Friday, August 21, 2009

What Exactly IS An American Shelter Hound?

We have mutts. Two of them.

Taking them out in public, which we do frequently, is one long game of "Guess That Breed".

Let's start with Maisey.

People think Maisey is a Boxer, a Pointer, a Bull Dog, a Pitbull, a Terrier, a Hound, and all manner of boxy-headed breeds. Truth is, we have no idea. She was found as a stray on the streets of Iowa, dumped in a shelter, then pulled before her "kill date" by a rescue here in the Twin Cities. An awesome father/son combination fostered her for several months before we adopted her last spring.

So we have concluded that Sweet Maisey Potato Head is simply an "American Shelter Hound".

Thursday, August 20, 2009

a little backstory

Slow down there, sailor.

Babs here. As usual, Meg begins the tale smack dab in the middle of the story.

Things started with the American Shelter Cat, Lucky Bunny.

Way back in the day, I used to volunteer at a local humane society. My official job was cat cuddler. So for a few hours each week, I'd spend time with the shelter cats, holding them if they would allow it and just talking with them through the bars of their crate if that was all they could handle. Most cats were somewhere in between - a little head scratching was was they needed.

One Saturday I met Lucky, a smelly, grubby, emaciated new arrival. You name it, Lucky had it: fleas, ears mites, skin sores, a highly contagious respiratory virus, and a newly missing rear foot. The wound was so fresh I could literally see the bone sticking out, surrounded by raw tissue, not yet closed up. Despite his obvious discomforts he immediately hobbled to the door of his crate to be picked up. I scooped him up in my arms and cradled him like a baby. He purred and held my gaze, never looking away. I rocked him and sang to him for a good half an hour, then explained to him that I had to spend some time with the other cats and would check in before I left. He grudgingly went back into his crate.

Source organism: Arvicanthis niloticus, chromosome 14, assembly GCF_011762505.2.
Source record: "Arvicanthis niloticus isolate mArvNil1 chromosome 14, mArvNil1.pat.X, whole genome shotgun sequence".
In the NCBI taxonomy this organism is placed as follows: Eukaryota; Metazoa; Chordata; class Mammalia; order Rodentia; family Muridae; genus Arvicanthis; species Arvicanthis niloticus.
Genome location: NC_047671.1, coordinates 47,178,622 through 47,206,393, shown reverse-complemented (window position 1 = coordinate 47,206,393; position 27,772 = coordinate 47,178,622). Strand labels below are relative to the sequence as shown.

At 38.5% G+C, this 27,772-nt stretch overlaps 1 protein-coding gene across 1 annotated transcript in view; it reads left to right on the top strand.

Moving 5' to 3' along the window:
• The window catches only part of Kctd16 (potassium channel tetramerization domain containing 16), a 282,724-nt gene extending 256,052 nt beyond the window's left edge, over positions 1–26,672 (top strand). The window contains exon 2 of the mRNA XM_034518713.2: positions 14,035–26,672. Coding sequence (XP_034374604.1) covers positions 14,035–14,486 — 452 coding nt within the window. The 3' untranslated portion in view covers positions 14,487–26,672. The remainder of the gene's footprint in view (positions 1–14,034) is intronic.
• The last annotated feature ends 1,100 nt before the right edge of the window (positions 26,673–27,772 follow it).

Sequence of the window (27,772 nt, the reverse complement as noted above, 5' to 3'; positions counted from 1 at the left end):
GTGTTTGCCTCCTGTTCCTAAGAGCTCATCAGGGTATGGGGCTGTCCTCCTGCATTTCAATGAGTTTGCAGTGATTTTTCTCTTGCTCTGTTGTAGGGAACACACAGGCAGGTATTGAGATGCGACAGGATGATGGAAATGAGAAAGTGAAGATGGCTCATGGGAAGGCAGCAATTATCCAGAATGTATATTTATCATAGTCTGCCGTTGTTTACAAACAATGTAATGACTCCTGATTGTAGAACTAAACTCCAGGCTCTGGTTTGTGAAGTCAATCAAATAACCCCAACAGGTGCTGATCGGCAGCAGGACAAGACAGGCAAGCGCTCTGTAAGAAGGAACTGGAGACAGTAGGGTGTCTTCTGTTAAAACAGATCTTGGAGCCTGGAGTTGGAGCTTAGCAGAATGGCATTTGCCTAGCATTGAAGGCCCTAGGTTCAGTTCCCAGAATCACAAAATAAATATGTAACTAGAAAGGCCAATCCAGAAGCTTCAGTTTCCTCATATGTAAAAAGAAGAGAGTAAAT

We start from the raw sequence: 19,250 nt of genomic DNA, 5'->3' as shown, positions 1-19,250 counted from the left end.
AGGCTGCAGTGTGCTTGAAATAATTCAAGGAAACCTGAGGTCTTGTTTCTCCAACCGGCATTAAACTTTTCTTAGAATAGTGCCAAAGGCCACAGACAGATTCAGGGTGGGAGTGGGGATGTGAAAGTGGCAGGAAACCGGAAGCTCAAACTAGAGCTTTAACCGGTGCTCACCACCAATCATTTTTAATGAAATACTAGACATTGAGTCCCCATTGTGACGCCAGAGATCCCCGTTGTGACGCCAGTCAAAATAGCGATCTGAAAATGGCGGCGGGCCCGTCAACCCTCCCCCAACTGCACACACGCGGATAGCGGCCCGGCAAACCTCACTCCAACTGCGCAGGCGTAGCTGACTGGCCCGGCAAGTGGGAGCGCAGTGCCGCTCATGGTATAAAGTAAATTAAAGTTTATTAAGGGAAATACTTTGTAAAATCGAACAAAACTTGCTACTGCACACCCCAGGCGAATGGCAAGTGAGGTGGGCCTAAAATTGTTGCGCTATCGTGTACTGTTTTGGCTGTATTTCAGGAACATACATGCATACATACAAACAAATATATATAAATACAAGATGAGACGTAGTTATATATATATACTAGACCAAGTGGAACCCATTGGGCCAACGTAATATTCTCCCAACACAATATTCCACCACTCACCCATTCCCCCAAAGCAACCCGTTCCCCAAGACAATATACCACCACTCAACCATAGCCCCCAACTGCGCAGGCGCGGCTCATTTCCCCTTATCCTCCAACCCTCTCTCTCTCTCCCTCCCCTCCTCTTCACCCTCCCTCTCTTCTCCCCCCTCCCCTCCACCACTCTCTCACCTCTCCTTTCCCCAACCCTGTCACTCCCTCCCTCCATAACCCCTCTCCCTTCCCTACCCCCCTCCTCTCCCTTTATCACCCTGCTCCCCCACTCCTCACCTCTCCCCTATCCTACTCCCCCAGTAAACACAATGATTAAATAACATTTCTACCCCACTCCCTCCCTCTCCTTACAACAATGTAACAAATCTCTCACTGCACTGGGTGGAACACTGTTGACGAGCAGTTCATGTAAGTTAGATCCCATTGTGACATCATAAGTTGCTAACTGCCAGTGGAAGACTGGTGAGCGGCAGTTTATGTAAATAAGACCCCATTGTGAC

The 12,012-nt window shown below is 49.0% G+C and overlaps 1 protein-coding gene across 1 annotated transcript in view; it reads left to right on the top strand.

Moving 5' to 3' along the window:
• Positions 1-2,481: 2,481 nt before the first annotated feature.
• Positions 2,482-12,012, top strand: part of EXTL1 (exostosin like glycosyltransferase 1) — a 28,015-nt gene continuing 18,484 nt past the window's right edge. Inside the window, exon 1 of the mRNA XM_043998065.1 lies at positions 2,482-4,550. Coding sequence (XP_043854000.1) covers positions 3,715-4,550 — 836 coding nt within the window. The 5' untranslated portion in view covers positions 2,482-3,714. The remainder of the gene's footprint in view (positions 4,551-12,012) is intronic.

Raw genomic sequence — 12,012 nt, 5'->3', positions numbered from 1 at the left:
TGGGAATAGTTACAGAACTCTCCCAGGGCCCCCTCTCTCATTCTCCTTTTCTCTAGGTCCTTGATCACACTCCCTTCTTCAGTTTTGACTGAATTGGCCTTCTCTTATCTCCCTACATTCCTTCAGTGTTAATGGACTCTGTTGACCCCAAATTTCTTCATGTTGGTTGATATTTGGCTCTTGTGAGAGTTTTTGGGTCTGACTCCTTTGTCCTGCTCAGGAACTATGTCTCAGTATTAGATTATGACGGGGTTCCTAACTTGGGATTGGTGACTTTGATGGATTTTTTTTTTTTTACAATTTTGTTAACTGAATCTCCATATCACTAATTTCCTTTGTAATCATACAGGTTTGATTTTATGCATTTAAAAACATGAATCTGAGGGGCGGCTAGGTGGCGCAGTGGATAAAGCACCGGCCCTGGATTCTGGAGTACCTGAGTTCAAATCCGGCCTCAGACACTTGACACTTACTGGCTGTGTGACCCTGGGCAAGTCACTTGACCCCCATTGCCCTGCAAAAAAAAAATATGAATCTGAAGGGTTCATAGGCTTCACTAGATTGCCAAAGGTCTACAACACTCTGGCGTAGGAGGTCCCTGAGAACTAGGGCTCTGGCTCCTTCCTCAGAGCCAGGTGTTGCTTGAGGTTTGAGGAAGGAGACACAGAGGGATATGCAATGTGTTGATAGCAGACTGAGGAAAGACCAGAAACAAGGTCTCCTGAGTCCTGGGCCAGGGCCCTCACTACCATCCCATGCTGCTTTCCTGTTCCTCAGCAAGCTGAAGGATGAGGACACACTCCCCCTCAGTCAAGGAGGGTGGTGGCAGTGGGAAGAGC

After I had done the rounds, visiting about 20 other shelter cats, I stopped by Lucky's cage to say goodbye. As I was there, one of the humane society vet techs came up to me and asked "What is he doing in here?" I asked what she meant. She replied "He has a contagious respiratory virus and was scheduled to be euthanized this morning."


You know the next part of the story. I promptly filled out the application, laid down my $80, had a long consult with the staff vet, and left with a stinky cat and a big bag of medications.

His recuperation took several weeks, but now he's as good as gold. He gets around just fine with three legs - although he hops instead of runs, hence the nickname Lucky Bunny.


Not to start off my first venture into blogging with a downer, but last night's eventfulness is what prompted me to give this a whirl!

Right...just tell the story...

Shortly after dinner, B noticed a couple spots of blood on the stairs. We did what every good pet owner does at this point: reach for the nearest animal and start feeling around. B hit the jackpot with Maisey. Now, Maisey's our bleeder in the family. She has a spot on her chin that periodically opens up, says hi, then goes away. I figured that was our source.

No problem. A little styptic powder, a little pressure and she's good.

I wish.

I think the moment I realized it wasn't her chin was when B, my dear emetophobic B, nearly threw up. It seems that Maisey had managed to rip part of her carpal pad away from her leg.

Yes, it is as gross as it sounds.

B and I immediately activated our Team Awesome wonder twin powers. In a blur we managed to put Gypsy in her crate, find the address for the after-hours vet, put a temporary bandage on Maisey's leg, and hit the road. All this, and no additional blood letting!

Is bleeding pet management an Olympic event?

B was a rock star driving through the tail end of rush hour traffic while I sat in the back of the car, keeping Maisey calm. Minor detail that I had wrapped her leg too tight, leading to the most panicked howling we've ever heard from her. Once I figured out what was up I rewrapped her leg and it was smooth sailing.

Except for the nausea.

Have I mentioned that I get carsick if I'm not driving? I do. It's not pleasant, especially when you don't have access to the two things that can make you semi-comfortable; a view of the road and some cool air. What I had was a view of the rear end of my SUV and a portable furnace named Maisey.

I love my dog.

We finally arrived, got checked in, and kept Maisey calm with a steady stream of Milkbones. The vet was great, offering us two options for care - 1) suture the flap back in place and hope it heals despite the poor blood supply to the area, or 2) clip the flap off and let it be. Considering how active our girls are, option 1 seemed like a guaranteed return visit to the vet. So, off Maisey went through the back door of the exam room.

5-10 minutes, and some whining and howling later Maisey was brought back in with her fancy new bandage (which is way better than the kitchen towel/ace bandage system I had rigged!).